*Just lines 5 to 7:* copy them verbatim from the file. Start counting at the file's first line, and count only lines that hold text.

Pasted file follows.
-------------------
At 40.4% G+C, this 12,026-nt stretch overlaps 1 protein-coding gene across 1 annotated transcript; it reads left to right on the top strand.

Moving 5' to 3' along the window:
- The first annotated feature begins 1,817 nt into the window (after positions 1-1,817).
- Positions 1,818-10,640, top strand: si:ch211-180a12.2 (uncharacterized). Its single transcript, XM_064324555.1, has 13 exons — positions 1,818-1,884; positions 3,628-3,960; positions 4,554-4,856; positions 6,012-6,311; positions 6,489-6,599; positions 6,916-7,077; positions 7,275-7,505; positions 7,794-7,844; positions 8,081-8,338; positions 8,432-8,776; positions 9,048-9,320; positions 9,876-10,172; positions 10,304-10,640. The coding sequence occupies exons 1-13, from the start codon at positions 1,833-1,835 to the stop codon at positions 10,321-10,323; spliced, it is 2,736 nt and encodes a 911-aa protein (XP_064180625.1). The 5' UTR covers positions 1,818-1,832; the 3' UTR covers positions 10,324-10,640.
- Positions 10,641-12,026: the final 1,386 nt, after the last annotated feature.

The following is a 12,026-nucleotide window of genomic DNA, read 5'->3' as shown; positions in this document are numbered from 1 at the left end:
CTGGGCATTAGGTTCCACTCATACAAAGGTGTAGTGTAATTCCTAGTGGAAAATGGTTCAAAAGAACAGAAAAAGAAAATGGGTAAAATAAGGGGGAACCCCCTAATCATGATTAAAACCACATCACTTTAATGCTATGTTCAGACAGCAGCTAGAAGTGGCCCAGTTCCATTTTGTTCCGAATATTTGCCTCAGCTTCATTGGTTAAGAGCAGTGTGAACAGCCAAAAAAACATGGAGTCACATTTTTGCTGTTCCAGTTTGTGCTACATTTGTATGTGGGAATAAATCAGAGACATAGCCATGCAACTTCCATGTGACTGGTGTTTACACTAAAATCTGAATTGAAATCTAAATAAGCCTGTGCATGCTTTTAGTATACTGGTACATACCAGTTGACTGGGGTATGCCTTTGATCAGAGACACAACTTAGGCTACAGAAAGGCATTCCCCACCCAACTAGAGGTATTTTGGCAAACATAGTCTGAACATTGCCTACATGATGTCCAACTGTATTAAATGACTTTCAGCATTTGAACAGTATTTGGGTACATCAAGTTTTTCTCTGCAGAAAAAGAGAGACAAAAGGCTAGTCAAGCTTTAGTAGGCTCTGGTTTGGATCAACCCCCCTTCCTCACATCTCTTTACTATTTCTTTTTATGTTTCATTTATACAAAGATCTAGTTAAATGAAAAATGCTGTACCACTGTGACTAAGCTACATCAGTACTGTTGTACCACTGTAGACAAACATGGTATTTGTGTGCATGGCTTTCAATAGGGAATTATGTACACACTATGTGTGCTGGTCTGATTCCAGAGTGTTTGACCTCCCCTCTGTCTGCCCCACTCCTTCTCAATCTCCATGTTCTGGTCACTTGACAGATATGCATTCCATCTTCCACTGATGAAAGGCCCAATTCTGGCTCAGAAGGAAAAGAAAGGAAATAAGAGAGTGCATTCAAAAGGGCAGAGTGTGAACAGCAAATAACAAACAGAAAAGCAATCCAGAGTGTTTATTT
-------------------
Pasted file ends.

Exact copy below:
- Positions 10,641-12,026: the final 1,386 nt, after the last annotated feature.

The following is a 12,026-nucleotide window of genomic DNA, read 5'->3' as shown; positions in this document are numbered from 1 at the left end:
CTGGGCATTAGGTTCCACTCATACAAAGGTGTAGTGTAATTCCTAGTGGAAAATGGTTCAAAAGAACAGAAAAAGAAAATGGGTAAAATAAGGGGGAACCCCCTAATCATGATTAAAACCACATCACTTTAATGCTATGTTCAGACAGCAGCTAGAAGTGGCCCAGTTCCATTTTGTTCCGAATATTTGCCTCAGCTTCATTGGTTAAGAGCAGTGTGAACAGCCAAAAAAACATGGAGTCACATTTTTGCTGTTCCAGTTTGTGCTACATTTGTATGTGGGAATAAATCAGAGACATAGCCATGCAACTTCCATGTGACTGGTGTTTACACTAAAATCTGAATTGAAATCTAAATAAGCCTGTGCATGCTTTTAGTATACTGGTACATACCAGTTGACTGGGGTATGCCTTTGATCAGAGACACAACTTAGGCTACAGAAAGGCATTCCCCACCCAACTAGAGGTATTTTGGCAAACATAGTCTGAACATTGCCTACATGATGTCCAACTGTATTAAATGACTTTCAGCATTTGAACAGTATTTGGGTACATCAAGTTTTTCTCTGCAGAAAAAGAGAGACAAAAGGCTAGTCAAGCTTTAGTAGGCTCTGGTTTGGATCAACCCCCCTTCCTCACATCTCTTTACTATTTCTTTTTATGTTTCATTTATACAAAGATCTAGTTAAATGAAAAATGCTGTACCACTGTGACTAAGCTACATCAGTACTGTTGTACCACTGTAGACAAACATGGTATTTGTGTGCATGGCTTTCAATAGGGAATTATGTACACACTATGTGTGCTGGTCTGATTCCAGAGTGTTTGACCTCCCCTCTGTCTGCCCCACTCCTTCTCAATCTCCATGTTCTGGTCACTTGACAGATATGCATTCCATCTTCCACTGATGAAAGGCCCAATTCTGGCTCAGAAGGAAAAGAAAGGAAATAAGAGAGTGCATTCAAAAGGGCAGAGTGTGAACAGCAAATAACAAACAGAAAAGCAATCCAGAGTGTTTATTT